At one Cape Town clinic, three-quarters of the ARV patients were also on hypertension medicine, according to Professor Tolu Oni from the University of Cape Town.
KwaZulu-Natal and Limpopo have the highest diabe Continue reading

How to Click Into Online Support for a Chronic Condition

How to Click Into Online Support for a Chronic Condition

Allison Caggia, 41, felt her type 1 diabetes was well-controlled through dietary changes and daily blood sugar checks, but she wanted to take the next step by exercising in a way that was safe for her medical condition.
Not surprisingly, the Internet was packed full of advice, but she skipped the standard Google search and went instead to a source she knew she could trust: her online community.
Within a day, she had personal stories about diabetes and working out from her online friends, comparisons of cardio versus strength training, and extremely valuable tips about blood sugar management before and after workouts.
Finding your people
Even if you never meet community members online, that feeling of someone having your back and knowing what you’re going through is exactly the same in cyberspace as it is in real life, Caggia believes.
“These are people fighting the same thing that you are,” she says. “They’re there for you, and it makes a huge difference.”
Although a social network like Facebook might be helpful for informing friends and family of your treatment progress, it’s condition-specific sites that can be especially helpful for building a strong base of support, says Caggia.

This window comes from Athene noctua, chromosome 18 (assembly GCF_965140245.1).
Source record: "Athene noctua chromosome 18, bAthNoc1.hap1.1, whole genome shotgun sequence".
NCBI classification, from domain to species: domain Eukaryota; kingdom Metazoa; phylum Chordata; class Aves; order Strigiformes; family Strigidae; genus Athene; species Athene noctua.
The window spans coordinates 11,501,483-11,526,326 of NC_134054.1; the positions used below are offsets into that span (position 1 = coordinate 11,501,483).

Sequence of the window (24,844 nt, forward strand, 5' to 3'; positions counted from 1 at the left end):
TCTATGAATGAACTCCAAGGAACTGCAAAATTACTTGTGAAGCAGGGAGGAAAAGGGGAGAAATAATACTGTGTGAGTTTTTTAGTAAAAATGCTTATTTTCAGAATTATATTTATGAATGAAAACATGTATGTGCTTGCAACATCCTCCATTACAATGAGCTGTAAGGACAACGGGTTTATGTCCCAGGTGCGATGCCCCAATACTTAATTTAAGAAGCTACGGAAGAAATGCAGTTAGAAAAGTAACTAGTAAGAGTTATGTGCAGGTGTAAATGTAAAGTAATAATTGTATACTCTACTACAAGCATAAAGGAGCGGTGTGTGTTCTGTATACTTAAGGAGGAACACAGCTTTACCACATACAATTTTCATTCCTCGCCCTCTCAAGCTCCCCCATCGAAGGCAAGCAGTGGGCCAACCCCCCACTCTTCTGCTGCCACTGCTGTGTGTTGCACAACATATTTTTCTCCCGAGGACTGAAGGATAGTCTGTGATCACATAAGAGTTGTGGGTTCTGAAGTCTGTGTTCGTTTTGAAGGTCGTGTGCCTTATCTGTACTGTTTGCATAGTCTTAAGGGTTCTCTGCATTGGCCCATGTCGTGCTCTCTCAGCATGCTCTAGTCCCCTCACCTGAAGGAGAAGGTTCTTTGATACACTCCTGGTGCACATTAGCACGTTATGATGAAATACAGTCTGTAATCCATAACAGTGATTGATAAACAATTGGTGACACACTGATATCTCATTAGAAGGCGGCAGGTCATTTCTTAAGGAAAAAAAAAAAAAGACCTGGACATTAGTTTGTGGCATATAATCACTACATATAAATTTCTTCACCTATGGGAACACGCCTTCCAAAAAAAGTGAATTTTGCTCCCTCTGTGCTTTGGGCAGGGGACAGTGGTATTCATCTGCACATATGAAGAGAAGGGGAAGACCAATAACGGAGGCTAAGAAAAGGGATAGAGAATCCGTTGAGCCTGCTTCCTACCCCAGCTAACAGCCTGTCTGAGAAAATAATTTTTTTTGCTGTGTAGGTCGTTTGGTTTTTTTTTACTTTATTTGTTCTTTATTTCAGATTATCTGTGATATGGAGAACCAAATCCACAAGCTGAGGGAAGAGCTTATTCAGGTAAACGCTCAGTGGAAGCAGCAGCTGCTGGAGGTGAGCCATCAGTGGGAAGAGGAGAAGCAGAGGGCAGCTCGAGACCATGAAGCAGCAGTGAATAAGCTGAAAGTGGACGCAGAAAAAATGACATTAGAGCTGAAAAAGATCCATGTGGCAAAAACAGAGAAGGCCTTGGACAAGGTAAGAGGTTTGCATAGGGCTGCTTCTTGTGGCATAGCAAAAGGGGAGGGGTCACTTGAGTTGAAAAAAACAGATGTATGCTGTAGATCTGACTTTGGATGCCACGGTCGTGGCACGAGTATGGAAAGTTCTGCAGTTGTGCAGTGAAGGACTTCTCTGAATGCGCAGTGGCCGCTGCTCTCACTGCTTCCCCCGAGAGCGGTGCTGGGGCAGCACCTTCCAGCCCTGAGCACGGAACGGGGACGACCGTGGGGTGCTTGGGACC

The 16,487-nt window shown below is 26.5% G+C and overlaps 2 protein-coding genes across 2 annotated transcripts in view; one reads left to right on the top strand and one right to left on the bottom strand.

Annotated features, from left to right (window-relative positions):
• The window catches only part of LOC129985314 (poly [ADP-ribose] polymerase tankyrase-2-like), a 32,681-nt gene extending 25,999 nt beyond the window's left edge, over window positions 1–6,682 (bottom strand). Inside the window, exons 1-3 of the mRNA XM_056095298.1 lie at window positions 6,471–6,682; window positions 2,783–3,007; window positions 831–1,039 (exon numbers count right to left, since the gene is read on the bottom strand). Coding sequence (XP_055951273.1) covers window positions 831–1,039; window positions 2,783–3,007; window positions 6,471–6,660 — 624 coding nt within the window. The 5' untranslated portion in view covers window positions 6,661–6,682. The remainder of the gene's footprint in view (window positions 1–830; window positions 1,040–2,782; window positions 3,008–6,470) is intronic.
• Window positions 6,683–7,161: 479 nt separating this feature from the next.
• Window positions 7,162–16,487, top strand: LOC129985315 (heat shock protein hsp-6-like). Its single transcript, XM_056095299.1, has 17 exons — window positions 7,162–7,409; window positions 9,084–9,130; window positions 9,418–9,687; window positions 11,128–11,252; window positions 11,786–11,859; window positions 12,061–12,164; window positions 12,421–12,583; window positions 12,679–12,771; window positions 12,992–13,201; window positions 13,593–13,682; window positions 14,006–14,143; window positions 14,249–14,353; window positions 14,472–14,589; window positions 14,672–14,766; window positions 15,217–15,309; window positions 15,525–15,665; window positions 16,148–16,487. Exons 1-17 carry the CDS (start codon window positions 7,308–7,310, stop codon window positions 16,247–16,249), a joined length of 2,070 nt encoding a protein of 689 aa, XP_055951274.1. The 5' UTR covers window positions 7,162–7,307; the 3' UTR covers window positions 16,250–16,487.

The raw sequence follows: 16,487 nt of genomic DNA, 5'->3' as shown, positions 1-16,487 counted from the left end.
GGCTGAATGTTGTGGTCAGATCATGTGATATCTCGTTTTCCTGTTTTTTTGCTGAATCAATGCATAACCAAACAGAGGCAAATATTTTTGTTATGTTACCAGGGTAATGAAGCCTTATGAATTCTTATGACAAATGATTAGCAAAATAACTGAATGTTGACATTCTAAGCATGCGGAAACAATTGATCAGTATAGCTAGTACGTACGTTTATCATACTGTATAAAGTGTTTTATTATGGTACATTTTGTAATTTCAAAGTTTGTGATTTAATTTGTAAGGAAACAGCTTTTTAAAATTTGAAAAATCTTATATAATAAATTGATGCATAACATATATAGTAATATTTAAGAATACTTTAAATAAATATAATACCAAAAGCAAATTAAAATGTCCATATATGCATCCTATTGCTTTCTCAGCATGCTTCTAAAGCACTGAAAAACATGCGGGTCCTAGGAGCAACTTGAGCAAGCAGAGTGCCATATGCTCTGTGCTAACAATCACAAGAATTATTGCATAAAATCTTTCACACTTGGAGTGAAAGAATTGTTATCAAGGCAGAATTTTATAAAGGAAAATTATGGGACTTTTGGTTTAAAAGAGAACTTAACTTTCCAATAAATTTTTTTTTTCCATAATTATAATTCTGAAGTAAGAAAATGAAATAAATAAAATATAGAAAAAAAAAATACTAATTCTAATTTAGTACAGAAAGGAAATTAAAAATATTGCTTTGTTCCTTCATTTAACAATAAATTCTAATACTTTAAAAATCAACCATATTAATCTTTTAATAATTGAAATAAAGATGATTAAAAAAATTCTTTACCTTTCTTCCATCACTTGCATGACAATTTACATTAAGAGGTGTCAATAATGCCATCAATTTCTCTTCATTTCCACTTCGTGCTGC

These include sites like Inspire.com, healtheo360, and HealingWell.com. Many associations also run online communities, such as those managed by the American Diabetes Association and the American Heart Association.
Caggia found her online community about four years ago, when she was diagnosed with type 1 diabetes. No one among her family or friends had the condition and despite doin Continue reading

Could Gene Therapy One Day Cure Diabetes?

Could Gene Therapy One Day Cure Diabetes?

In type 1 diabetes, the body engages in warfare with itself, the immune system mistakenly treating the insulin-producing cells of the pancreas as a harmful invader, destroying the cells along with the body’s ability to regulate sugar. Typically diagnosed in youth, it has no cure, and patients face a lifetime of insulin injections and complications.
A new study published Thursday in the journal Cell Stem Cell demonstrates an early look how one day gene therapy might be used to permanently restore normal blood glucose levels in people with type 1 diabetes.
Insulin is a hormone produced in the pancreas by what are known as beta cells, and it plays an important role in the body by promoting the absorption of glucose from the blood stream in order regulate the metabolism of carbohydrates, fats, and proteins. In the average person, these insulin-producing beta cells make up the vast majority of cells in the regions of the pancreas where hormones are produced and then secreted into the body’s blood stream. The other major cell type here is called an alpha cell, which produces a hormone glucagon that elevates glucose levels in the body.
In type 1 diabetes, for still unclear reasons, the body destroys beta cells, but alpha cells survive. So researchers at the University of Pittsburgh School of Medicine and the Children’s Hospital of Pittsburgh sought to transform alpha cells into insulin-producing beta cells in mice with type 1 diabetes.
The scientists behind it didn’t expect it to work, but they gave it a shot anyway.
“Type 1 diabetes is an autoimmune disease where the bo Continue reading